The marketplace gives consumers access to more than 300 products created using a 3-D printer.
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Consumers’ growing use of web-enabled smartphones is turning m-commerce into an important sales channel. A conventional web site won’t cut it when selling to consumers using a sophisticated phone like an iPhone or BlackBerry because navigating standard sites on the phone’s small screen is not easy. M-commerce requires that retailers acquire new mobile-optimized platforms to properly deliver their web stores to consumers with smartphones.
Building and operating a separate mobile platform can be expensive. Choosing a mobile commerce platform that can be integrated into an existing e-commerce platform allows retailers to develop an m-commerce store more cost-effectively, while maintaining consistency in the shopping and brand experiences between the two channels.
“The mobile experience should be consistent with what the customer experiences on the web store, even though mobile is a different medium,” says Driscoll. “By driving the mobile platform off their existing e-commerce platform retailers can create a mobile experience that allows consumers to do more than browse; they can actually purchase and experience the retailer’s brand.”
Demandware’s mobile commerce product is driven by the same platform that powers its customers’ web sites.
Because the limited screen size of mobile devices is not suited for extensive browsing, getting the consumer to the product she wants and to checkout in as few steps as possible is crucial. “A mobile shopper should be able to move from a search result to checkout in three to four steps,” says Zisk. “That means building a store specifically for the mobile channel, not just putting up a pared-down version of the e-commerce catalog.”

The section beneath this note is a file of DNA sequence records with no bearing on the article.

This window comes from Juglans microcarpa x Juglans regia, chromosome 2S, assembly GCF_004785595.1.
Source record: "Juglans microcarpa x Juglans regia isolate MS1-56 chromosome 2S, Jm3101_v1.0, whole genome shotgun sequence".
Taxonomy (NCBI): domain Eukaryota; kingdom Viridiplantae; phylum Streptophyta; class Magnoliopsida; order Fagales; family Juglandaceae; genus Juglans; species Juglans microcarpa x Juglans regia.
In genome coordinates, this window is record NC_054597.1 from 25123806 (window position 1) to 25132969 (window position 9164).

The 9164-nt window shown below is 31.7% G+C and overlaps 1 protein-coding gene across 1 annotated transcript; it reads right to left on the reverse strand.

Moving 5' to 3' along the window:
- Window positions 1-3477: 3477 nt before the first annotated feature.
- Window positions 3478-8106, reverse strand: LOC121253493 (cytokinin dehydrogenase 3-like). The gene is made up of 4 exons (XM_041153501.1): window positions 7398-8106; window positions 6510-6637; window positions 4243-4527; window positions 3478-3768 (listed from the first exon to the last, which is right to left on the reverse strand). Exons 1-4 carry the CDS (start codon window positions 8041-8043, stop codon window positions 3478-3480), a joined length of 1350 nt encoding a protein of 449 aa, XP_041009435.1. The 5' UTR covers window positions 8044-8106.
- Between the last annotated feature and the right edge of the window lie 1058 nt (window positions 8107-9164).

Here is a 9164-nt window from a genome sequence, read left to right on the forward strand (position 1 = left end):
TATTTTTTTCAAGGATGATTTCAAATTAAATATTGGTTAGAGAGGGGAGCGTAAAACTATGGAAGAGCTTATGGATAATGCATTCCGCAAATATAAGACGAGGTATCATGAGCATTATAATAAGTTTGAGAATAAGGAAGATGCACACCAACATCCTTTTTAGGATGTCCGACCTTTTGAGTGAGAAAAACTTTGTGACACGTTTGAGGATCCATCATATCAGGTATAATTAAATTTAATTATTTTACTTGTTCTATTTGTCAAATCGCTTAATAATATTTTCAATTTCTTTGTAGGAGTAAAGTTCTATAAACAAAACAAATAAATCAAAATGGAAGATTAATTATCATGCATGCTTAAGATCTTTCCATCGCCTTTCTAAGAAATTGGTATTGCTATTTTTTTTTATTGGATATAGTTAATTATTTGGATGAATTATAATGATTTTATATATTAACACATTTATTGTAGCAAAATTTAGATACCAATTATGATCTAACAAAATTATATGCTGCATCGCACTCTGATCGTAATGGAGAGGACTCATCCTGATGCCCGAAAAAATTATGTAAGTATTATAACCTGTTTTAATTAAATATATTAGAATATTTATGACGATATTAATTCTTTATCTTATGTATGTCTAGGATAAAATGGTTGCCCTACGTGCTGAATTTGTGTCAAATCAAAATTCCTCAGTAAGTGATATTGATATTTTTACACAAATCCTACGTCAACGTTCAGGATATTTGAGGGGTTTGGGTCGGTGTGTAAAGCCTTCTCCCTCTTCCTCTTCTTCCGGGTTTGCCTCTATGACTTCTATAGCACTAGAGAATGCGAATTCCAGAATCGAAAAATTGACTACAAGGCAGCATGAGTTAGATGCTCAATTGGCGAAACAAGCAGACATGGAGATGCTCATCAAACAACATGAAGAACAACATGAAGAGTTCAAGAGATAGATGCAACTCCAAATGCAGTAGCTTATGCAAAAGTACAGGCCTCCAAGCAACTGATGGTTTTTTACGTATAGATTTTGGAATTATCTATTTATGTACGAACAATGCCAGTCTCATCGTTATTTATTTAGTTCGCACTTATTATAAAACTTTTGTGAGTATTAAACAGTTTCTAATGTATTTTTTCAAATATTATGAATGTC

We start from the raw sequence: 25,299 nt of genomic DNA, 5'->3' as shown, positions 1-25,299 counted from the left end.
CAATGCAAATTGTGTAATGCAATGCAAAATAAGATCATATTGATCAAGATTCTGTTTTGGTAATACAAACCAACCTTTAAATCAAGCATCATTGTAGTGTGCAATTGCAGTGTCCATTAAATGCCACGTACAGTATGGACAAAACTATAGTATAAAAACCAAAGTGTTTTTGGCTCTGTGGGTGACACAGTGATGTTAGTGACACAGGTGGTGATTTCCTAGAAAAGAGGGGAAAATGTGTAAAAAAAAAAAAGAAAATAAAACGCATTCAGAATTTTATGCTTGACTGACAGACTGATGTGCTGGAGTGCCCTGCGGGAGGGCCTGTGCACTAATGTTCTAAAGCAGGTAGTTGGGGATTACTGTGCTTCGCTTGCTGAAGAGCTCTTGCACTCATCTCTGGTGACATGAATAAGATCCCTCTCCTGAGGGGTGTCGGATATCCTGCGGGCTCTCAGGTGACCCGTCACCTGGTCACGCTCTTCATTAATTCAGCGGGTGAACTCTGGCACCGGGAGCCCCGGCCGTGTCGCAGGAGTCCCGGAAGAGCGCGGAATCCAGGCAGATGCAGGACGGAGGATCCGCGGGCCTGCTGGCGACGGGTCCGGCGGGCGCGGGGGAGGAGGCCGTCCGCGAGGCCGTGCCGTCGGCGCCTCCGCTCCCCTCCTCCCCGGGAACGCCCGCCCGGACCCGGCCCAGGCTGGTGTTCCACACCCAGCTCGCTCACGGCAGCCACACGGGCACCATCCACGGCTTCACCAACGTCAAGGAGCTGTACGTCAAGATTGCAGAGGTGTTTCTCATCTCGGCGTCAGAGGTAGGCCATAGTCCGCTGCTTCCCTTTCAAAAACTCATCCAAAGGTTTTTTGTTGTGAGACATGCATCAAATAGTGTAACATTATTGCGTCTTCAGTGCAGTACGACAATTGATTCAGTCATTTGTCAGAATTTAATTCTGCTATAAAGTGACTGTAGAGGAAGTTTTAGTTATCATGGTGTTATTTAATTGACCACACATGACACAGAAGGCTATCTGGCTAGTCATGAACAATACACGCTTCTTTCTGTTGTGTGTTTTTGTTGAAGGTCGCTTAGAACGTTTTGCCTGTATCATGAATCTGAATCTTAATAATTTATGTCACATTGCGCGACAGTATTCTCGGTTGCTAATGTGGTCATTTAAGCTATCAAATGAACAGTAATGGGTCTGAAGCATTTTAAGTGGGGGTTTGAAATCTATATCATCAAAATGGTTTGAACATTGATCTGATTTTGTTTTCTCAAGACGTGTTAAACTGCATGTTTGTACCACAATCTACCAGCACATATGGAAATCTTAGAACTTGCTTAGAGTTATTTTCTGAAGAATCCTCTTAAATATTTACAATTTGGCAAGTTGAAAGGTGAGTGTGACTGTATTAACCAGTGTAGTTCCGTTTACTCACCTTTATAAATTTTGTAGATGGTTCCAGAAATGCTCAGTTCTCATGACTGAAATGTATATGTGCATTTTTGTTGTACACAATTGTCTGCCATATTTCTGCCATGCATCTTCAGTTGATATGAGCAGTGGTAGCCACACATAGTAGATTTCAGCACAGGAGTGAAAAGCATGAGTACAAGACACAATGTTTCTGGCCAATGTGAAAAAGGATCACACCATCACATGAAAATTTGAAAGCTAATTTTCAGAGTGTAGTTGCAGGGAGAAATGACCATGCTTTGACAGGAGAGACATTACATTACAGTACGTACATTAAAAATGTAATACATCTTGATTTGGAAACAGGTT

That requires retailers to figure out what they can most effectively sell through a mobile web site or an app designed for a specific smartphone, like the iPhone. An apparel retailer may want to focus on helping mobile shoppers manage their wardrobes by creating navigation paths that allow them to quickly state their preferences for style and color through checklists. Then the retailer can show the shopper products that meet her criteria, and also products that the retailer wants her to see.
“Mobile commerce is about removing clutter,” says Zisk. “Do that and consumers can buy the products they want and retailers can easily showcase products that fit shopper preferences.”
Pick a partner
Because technology vendors are increasingly crucial to e-commerce, retailers must do their due diligence before partnering with vendors. Basic steps include testing or getting a demonstration of an application and talking to existing clients.
Retailers should also ask vendors such questions as: What sustainable advantage will they gain from the technology and the relationship? How will the technology help grow their business? How does the vendor plan to meet the short-term and long-term needs of its business?
Finally, retailers need to ask the vendor to explain what level of service they can expect once they become a client. “The partnership matters the most after the site is launched or the application is implemented,” says Driscoll. “Retailers want a vendor that is there for them long-term, not a relationship that ends after implementation.”
With market share more closely tied to the resources retailers put behind marketing and merchandising, it is imperative they choose technologies that allow them to be more creative in managing site content and customer interactions, and leave platform maintenance and upgrades to the vendor.
“The constantly evolving nature of marketing and merchandising on the web means that retailers can no longer afford to pour the majority of their resources into infrastructure support if they want to differentiate and grow their business,” says Zisk. “E-commerce is about selling, and that is what retailers need to focus on.”